Doubtful Sound’s resident pod of bottlenose dolphins have had the best two breeding seasons for some time.

Doubtful Sound’s resident pod of bottlenose dolphins have had the best two breeding seasons for some time.

Over the last two summers, the dolphins have had the most calves surviving for over a decade. This gives the Department of Conservation (DOC), Otago University researchers, and the local tourism industry optimism about their future. 

DOC’s marine mammal ranger Kath Blakemore said alarm has been raised about the rapid rate of decline this well-researched population has been undergoing in recent years. Calf survival rates have been low since around 2002. This is more critical as research shows that this small group of dolphins lives separately from others, living almost exclusively within Doubtful Sound.

Sixteen calves have been born over the last two summers and 11 of these have survived so far. Otago University researcher, Shaun Henderson said that in 20 years of the University’s research there has only been one other year with more calves born. If most of these calves survive it will be a significant boost to the population.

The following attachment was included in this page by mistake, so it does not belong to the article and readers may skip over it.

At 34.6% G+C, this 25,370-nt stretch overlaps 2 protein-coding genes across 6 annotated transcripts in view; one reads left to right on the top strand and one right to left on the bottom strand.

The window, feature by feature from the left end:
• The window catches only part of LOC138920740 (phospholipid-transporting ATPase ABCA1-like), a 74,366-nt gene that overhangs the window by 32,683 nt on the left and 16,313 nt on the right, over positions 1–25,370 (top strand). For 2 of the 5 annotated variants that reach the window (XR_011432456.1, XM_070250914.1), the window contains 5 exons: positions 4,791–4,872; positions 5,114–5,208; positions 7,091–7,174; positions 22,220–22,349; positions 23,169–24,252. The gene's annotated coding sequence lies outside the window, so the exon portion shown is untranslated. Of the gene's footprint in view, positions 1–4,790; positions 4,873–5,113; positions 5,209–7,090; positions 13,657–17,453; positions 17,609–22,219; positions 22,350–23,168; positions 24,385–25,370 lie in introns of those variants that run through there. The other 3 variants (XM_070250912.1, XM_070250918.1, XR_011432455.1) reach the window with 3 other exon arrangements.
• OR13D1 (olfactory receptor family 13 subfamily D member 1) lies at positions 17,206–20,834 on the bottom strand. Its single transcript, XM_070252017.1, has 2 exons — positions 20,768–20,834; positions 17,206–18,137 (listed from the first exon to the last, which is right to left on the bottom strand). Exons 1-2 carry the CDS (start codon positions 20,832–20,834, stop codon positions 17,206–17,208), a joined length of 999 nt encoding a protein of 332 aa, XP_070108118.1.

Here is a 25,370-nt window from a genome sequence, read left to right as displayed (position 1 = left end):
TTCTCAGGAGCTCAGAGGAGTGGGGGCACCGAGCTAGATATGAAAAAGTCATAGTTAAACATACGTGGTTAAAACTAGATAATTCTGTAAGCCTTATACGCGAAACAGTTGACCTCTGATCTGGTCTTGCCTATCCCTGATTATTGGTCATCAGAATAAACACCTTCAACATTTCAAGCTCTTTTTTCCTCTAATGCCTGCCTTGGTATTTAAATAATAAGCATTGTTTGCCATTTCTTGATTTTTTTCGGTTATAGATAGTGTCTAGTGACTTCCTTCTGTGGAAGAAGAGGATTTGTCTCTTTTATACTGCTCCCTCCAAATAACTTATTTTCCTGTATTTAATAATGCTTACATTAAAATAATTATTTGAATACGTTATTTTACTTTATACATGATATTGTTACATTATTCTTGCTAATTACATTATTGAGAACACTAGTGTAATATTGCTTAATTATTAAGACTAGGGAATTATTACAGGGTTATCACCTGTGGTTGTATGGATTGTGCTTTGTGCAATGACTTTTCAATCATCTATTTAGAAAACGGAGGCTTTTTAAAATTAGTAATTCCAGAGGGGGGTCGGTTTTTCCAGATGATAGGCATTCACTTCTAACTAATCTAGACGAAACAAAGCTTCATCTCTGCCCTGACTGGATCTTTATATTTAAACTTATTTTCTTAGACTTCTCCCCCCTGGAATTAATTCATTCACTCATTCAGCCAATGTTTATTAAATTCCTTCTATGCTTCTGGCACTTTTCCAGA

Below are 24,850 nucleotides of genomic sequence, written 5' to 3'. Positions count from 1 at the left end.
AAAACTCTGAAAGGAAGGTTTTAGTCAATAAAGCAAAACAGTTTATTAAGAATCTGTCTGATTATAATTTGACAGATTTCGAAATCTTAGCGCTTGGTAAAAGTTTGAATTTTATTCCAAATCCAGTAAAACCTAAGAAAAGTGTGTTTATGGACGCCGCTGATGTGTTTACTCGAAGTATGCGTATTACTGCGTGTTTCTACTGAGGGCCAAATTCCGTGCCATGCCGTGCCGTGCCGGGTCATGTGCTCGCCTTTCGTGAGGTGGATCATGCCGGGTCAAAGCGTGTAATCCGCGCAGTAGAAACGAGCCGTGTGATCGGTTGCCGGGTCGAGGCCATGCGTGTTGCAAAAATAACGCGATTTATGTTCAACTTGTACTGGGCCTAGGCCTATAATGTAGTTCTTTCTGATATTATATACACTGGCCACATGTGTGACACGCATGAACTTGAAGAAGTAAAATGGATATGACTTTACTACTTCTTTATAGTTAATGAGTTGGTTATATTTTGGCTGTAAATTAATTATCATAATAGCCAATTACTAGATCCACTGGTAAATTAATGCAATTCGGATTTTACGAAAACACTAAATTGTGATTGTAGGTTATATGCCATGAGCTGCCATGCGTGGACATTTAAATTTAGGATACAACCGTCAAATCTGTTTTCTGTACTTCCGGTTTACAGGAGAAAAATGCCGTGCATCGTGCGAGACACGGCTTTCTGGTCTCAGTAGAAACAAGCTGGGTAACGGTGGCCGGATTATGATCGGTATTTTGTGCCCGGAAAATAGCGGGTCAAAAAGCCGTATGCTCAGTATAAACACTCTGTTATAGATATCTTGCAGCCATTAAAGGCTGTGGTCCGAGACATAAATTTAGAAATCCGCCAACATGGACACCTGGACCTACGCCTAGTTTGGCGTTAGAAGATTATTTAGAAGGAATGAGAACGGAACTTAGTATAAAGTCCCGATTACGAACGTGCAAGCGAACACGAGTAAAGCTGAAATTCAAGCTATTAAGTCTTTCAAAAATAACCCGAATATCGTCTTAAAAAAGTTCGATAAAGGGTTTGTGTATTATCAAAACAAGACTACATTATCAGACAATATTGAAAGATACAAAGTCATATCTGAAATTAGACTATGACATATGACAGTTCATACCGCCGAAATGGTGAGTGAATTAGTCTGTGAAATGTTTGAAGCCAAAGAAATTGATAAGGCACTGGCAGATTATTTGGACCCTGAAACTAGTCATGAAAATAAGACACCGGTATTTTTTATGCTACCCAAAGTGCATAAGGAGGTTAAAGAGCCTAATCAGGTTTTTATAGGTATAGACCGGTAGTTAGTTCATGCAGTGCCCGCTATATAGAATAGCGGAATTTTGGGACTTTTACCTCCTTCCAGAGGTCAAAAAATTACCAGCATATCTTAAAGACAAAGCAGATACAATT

“While we don't know the reason for this increased rate of births, everyone involved is hoping this trend continues," Mr Henderson said.

Since 2009, DOC has been working with boat operators to implement a set of rules for vessel use in Doubtful Sound to minimise any potential impacts from the dolphins interacting with boats. In addition, a research programme has begun to explore some of the other potential causes of the decline, such as genetics, habitat modification, broad-scale climate changes and diet.

The commitment from the Doubtful Sound tourism industry to work alongside DOC and others to help these dolphins has been encouraging. All boat operators, private or commercial, must be familiar with the protection guidelines before heading into Doubtful Sound. These are readily available from the DOC website or your local DOC office. The guidelines aim to reduce the amount of time dolphins spend interacting with boats so they can spend more time doing what dolphins should naturally do.

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